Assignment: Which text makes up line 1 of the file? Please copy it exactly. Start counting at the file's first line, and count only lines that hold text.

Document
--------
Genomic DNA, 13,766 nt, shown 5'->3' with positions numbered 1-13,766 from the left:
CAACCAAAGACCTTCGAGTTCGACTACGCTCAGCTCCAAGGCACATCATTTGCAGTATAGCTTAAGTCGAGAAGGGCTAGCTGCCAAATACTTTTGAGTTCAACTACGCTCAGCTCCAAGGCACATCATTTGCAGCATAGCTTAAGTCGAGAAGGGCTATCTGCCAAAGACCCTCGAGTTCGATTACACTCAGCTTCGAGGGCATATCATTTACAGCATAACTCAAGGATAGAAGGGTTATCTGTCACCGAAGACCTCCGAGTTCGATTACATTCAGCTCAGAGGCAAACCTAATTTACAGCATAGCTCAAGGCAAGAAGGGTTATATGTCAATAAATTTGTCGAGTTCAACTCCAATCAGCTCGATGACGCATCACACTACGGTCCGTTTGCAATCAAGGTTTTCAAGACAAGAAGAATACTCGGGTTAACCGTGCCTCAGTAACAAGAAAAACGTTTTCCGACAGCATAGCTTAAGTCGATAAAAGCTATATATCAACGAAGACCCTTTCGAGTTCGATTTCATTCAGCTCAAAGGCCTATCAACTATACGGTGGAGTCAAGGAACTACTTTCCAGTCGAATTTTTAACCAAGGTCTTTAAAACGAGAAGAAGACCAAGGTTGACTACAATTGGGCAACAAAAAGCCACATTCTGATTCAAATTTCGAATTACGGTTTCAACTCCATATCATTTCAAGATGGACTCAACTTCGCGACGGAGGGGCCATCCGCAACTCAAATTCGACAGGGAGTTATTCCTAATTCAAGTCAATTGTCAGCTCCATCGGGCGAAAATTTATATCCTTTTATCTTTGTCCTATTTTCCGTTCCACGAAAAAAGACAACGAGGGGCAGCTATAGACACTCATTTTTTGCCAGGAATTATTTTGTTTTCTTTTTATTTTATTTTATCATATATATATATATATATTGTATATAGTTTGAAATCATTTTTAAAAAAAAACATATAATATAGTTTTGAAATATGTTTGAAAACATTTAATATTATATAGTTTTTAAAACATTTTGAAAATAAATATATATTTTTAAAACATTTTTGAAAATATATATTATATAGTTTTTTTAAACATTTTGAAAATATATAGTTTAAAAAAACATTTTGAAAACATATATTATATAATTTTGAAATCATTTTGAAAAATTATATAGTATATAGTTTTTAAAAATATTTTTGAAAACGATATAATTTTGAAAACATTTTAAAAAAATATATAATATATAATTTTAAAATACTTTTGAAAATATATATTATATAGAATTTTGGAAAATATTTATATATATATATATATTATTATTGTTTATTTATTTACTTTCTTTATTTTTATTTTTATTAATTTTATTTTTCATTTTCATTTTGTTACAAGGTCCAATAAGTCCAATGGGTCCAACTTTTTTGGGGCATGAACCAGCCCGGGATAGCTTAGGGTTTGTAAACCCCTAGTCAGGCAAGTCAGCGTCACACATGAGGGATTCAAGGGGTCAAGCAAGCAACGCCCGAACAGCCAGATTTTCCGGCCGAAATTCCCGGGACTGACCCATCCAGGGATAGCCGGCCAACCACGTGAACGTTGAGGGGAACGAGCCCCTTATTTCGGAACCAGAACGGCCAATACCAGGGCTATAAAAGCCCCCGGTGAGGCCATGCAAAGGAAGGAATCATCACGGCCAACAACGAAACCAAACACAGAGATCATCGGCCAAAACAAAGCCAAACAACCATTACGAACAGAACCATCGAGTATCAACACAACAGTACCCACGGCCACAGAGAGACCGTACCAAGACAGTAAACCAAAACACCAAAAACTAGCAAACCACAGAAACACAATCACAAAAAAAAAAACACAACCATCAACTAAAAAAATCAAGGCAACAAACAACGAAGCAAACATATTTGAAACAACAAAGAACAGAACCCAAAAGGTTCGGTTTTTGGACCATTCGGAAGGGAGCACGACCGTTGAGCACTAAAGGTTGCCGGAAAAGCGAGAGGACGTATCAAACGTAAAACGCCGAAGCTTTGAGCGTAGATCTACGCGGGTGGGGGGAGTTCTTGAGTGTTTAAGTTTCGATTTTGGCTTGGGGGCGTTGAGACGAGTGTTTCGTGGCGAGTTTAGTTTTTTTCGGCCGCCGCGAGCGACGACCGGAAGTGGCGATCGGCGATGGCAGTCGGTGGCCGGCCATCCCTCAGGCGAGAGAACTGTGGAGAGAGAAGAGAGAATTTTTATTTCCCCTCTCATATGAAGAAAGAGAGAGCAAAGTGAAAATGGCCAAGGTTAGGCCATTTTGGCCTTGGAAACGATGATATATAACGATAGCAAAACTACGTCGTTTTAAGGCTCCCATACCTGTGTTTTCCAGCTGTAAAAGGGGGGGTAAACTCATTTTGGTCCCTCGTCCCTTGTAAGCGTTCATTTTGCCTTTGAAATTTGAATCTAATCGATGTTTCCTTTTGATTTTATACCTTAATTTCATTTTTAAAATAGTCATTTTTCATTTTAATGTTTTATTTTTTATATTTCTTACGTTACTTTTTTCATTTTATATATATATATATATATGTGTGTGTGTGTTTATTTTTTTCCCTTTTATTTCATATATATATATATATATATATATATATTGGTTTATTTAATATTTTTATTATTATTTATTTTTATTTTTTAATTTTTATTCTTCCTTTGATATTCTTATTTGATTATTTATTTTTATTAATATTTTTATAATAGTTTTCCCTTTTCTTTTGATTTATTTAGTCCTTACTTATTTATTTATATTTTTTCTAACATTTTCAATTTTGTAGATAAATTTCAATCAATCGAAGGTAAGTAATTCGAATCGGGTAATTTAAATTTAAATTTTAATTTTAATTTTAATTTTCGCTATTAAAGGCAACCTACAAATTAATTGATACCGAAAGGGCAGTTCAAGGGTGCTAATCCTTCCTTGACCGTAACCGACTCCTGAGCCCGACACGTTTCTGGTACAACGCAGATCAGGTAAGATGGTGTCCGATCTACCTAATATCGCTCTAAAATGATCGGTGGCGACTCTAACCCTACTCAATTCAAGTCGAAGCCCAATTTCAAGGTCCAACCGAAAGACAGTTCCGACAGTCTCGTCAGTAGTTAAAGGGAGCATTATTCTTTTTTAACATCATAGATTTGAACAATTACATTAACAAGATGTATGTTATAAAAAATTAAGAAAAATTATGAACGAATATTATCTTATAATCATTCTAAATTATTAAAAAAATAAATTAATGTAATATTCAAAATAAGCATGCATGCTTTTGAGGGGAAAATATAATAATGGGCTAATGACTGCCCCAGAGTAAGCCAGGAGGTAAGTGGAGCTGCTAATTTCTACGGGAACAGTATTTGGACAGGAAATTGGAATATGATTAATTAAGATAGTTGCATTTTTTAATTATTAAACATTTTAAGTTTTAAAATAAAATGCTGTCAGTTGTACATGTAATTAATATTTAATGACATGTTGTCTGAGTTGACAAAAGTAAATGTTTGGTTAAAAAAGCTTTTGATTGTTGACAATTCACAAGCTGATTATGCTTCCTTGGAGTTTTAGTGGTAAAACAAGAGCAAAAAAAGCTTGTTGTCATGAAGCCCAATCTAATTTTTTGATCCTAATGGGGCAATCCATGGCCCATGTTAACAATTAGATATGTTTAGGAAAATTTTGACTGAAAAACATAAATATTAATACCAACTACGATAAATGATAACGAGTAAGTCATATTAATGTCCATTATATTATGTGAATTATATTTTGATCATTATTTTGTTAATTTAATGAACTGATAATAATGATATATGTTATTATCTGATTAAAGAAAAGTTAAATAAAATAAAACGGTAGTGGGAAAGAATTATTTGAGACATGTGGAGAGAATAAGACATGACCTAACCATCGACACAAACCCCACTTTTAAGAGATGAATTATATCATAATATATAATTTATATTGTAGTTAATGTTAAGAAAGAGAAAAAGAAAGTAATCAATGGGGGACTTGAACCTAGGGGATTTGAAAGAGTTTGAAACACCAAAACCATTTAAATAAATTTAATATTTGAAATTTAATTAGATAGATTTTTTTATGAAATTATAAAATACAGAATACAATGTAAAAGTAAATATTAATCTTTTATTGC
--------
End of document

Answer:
Genomic DNA, 13,766 nt, shown 5'->3' with positions numbered 1-13,766 from the left: